Boston Dynamics Stretch Robot Trades Lab Coat For Work Uniform

Boston Dynamics has always built robots with agility few others could match. While great for attention-getting demos, from outside the company it hasn’t been clear how they’ll translate acrobatic skills into revenue. Now we’re getting a peek at a plan in an interview with IEEE Spectrum about their new robot Stretch.

Most Boston Dynamics robots have been research projects, too expensive and not designed for mass production. The closest we got to date was Spot, which was offered for sale and picked up a few high profile jobs like inspecting SpaceX test sites. But Spot was still pretty experimental without an explicit application. In contrast, Stretch has a laser-sharp focus made clear by its official product page: this robot will be looking for warehouse jobs. Specifically, Stretch is designed to handle boxes up to 50 lbs (23 kg). Loading and unloading them, to and from pallets, conveyer belts, trucks, or shipping containers. These jobs are repetitive and tedious back-breaking work with a high injury rate, a perfect opportunity for robots.

But warehouse logistics aren’t as tightly structured as factory automation, demanding more adaptability than typical industrial robots can offer. A niche Boston Dynamics learned it can fill after releasing an earlier demo video showing their research robot Atlas moving some boxes around: they started receiving inquiries into how much that would cost. Atlas is not a product, but wheels were set in motion leading to their Handle robot. Learning from what Handle did well (and not well) in a warehouse environment, the designed evolved to today’s Stretch. The ostrich-like Handle prototype is now relegated to further research into wheeled-legged robots and the occasional fun dance video.

The Stretch preproduction prototypes visible in these videos lacks acrobatic flair of its predecessors, but they still have the perception and planning smarts that made those robots possible. Those skills are just being applied to a narrower problem scope. Once production models are on the job, we look forward to reading some work performance reviews.

[via Ars Technica]

30 thoughts on “Boston Dynamics Stretch Robot Trades Lab Coat For Work Uniform

      1. There’s still the robot repair job everyone talks about when automation is discussed. And then there’s “programmer”, because, hey, if one can’t be a doctor, lawyer, etc, one can become a programmer. Almost as popular as seat belt tester.

        1. Having robots do the jobs that can just as well be handled by people is less efficient.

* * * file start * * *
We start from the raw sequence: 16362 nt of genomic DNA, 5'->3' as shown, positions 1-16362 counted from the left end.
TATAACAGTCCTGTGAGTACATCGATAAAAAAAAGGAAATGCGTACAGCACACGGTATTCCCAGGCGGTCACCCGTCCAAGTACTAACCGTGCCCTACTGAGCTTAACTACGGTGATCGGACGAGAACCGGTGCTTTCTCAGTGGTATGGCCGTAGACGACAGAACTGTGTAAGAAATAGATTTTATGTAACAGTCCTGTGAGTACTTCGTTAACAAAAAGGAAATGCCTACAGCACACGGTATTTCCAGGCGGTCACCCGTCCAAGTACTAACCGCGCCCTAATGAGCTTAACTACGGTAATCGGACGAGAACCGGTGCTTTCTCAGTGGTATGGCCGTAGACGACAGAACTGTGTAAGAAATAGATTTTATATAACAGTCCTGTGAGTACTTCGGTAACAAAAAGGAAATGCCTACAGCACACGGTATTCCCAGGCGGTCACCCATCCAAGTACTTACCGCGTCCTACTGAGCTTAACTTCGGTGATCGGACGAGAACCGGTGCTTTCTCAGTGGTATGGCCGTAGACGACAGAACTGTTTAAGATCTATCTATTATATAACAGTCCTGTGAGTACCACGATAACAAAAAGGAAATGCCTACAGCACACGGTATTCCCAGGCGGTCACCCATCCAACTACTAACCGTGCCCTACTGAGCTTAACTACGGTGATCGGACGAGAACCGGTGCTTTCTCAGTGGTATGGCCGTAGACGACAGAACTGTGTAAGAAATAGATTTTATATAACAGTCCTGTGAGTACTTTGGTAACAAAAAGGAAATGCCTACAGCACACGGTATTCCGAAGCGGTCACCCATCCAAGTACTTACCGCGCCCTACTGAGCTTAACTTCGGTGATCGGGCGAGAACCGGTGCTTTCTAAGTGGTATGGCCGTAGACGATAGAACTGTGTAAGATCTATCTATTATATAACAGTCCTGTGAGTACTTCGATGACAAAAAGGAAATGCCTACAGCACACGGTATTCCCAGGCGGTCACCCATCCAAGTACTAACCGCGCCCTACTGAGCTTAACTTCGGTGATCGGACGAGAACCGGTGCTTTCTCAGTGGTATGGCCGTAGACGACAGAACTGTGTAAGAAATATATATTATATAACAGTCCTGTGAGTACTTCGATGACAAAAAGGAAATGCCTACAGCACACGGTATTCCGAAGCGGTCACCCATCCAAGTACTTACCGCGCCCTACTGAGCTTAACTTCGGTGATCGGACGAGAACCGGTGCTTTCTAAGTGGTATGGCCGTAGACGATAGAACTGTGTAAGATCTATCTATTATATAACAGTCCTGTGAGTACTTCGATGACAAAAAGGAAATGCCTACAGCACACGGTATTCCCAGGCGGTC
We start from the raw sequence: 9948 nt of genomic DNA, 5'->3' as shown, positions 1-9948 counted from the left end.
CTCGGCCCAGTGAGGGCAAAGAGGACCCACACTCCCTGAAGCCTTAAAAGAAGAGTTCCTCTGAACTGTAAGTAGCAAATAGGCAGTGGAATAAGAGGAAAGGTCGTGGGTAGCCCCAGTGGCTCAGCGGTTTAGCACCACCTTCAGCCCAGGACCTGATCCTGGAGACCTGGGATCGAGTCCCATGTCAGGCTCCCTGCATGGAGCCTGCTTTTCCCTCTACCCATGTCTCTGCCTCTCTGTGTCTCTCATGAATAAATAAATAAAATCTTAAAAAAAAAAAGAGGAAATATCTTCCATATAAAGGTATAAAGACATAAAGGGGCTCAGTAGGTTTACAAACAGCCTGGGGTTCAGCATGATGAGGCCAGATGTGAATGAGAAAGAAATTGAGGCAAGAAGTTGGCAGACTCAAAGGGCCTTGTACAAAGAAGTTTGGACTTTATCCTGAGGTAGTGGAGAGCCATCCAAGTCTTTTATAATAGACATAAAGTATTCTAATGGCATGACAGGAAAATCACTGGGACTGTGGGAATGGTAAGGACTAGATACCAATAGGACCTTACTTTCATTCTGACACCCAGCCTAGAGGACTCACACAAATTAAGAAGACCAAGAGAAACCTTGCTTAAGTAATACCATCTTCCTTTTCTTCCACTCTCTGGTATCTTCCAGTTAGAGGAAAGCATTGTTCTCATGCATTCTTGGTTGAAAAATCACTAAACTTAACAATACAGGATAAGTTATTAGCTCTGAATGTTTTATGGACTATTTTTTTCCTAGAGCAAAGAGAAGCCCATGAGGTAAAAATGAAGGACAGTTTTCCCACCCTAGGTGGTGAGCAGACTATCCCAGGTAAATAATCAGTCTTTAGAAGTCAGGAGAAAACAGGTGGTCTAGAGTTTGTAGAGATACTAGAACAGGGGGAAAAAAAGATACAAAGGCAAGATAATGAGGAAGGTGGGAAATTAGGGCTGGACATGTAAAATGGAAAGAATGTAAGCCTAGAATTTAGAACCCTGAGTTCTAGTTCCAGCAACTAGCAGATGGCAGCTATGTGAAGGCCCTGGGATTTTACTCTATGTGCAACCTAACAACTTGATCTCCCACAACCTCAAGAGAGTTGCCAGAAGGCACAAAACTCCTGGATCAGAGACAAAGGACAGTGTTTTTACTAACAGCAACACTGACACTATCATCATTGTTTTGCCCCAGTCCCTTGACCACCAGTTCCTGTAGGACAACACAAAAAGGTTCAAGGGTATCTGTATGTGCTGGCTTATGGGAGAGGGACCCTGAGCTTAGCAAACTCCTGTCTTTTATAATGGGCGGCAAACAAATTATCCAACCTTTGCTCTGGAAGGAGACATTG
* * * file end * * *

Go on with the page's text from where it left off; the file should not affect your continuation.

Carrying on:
The people still need to live and eat, and the robot costs money to keep, so you have two entities to maintain and yet the output is not doubled. Why, because the demand is limited to the people and the total amount of work done does not increase as long as the people do not consume more, especially people who are out of jobs and can’t pay for the work of the robot.

          1. By the same logic, we should get rid of all of those fancy contraptions that farmers use these days and rehire all of the pickers and field hands that were put out of work by the “robots” of the last century. Or, go back only 40 or 50 years ago when companies where stuffed with hordes of clerks that were busy all day with shuffling/sorting/filing little bits of paper. When computers came to the workplace, we needed far fewer of those types of humans to run a typical office.

            From a company’s perspective, when that human is no longer needed in that warehouse or clerk job, and the robot will do the tasks more cheaply and that human ISN’T drawing a salary from the company anymore, then the company saves money. When a company can produce it’s products more cheaply, they reduce the prices of their finished products and society as a whole benefits because we get goods at lower prices over time. (And, any company that saves lots of money and DOESN’T pass those savings along to consumers will find themselves out of business – someone else will come along and eat their lunch. That’s just how it works (and has always worked). )

            Your implied assertion that a particular human being is tied to one job at one specific company and can do nothing other than that one job at that one company is flawed. Just as happened with the pickers and clerks of the last century (who, at the time, made up a huge portion of the US workforce), these few warehouse workers displaced by a robot that can stack boxes will find work elsewhere. And, over time, those new positions will be higher value and higher paying because of the constantly increasing efficiency gains such as the (potential) gains described here. That’s just how it works (and has always worked).